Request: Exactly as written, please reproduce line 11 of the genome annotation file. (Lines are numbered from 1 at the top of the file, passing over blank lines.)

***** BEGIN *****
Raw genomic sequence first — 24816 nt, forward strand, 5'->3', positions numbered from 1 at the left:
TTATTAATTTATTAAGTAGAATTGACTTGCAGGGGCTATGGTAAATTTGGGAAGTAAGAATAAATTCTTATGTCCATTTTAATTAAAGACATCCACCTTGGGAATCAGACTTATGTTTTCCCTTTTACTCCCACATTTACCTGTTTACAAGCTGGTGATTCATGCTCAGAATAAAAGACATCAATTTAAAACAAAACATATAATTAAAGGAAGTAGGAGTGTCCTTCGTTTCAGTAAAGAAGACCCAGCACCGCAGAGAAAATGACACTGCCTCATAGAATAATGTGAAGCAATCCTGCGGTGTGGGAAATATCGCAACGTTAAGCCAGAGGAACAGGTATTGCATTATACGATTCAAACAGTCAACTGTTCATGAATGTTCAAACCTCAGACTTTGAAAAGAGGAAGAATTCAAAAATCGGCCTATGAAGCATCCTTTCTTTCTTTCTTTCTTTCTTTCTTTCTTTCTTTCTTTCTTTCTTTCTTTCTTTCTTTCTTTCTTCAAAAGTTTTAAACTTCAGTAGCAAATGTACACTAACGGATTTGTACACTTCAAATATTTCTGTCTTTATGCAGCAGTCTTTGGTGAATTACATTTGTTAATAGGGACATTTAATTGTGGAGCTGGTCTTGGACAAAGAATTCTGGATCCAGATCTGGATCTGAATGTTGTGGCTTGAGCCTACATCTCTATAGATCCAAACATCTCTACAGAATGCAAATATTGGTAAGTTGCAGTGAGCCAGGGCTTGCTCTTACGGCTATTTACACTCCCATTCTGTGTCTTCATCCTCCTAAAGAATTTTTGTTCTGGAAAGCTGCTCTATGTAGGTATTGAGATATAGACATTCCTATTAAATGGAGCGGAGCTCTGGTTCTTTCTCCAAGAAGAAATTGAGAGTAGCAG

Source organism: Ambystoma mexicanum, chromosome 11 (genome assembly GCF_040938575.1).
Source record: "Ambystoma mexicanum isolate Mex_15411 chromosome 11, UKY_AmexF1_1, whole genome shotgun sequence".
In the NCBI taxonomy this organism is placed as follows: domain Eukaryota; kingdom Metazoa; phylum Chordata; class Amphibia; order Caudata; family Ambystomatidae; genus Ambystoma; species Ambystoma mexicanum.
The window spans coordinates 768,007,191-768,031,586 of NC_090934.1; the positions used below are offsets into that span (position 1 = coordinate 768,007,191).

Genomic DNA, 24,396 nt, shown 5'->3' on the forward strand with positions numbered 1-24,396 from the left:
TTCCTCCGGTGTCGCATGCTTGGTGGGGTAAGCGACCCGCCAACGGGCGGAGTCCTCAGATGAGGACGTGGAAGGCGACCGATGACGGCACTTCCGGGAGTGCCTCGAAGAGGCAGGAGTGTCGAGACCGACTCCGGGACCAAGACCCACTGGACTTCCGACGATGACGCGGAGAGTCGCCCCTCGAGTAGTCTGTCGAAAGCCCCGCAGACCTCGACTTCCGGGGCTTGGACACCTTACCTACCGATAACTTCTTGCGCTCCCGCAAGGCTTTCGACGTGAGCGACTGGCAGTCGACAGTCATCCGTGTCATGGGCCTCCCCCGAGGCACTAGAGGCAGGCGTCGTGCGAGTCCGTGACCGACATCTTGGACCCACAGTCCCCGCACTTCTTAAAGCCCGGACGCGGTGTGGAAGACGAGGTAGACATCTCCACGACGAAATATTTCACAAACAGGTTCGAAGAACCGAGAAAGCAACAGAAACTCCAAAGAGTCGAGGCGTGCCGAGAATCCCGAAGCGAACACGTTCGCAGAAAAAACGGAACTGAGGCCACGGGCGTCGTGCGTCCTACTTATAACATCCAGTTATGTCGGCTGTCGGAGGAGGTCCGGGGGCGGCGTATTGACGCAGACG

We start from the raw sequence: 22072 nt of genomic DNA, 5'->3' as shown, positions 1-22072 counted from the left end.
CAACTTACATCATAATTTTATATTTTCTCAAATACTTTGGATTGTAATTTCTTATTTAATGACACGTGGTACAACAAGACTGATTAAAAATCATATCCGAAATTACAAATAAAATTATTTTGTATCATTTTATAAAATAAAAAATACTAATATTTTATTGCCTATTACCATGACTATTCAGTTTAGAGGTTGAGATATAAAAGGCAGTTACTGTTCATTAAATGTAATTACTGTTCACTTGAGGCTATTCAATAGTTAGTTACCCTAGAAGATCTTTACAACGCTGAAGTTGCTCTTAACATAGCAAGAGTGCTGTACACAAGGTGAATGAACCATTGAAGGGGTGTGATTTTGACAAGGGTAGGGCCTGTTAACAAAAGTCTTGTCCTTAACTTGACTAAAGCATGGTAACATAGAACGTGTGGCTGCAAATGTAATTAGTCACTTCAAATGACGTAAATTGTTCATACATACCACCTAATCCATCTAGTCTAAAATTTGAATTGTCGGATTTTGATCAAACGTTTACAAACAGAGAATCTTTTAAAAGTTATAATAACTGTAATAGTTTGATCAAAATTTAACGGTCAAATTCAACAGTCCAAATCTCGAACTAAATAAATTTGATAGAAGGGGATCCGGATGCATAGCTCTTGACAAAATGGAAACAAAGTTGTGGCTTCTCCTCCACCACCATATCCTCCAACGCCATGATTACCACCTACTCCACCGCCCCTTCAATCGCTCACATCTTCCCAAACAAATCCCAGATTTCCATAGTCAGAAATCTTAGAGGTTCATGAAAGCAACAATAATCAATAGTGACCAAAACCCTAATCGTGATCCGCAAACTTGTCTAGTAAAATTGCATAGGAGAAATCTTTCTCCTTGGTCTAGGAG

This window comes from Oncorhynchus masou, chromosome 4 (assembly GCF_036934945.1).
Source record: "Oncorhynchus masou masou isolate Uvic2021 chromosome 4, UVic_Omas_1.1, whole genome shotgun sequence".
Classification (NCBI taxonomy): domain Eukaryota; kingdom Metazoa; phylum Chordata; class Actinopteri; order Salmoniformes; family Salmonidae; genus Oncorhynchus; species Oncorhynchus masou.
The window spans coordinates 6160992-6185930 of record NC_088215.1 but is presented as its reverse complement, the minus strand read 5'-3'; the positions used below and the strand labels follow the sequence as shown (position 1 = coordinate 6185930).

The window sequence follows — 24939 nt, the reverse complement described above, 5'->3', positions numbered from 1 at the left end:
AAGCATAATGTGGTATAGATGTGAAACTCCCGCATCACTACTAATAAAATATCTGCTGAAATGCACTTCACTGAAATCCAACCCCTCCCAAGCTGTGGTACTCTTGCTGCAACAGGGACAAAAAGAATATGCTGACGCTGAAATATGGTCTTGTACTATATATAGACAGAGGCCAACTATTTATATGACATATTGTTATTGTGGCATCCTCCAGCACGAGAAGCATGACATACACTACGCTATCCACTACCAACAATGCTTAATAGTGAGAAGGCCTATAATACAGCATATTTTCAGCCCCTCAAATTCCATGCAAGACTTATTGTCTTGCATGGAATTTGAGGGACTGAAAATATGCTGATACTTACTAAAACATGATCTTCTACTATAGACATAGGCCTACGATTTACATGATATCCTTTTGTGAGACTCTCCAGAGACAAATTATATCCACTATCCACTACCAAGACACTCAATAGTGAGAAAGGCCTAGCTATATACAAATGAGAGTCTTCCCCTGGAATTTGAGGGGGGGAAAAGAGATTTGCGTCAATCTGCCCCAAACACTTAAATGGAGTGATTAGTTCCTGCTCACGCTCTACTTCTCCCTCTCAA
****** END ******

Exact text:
This window comes from Oncorhynchus masou, chromosome 4 (assembly GCF_036934945.1).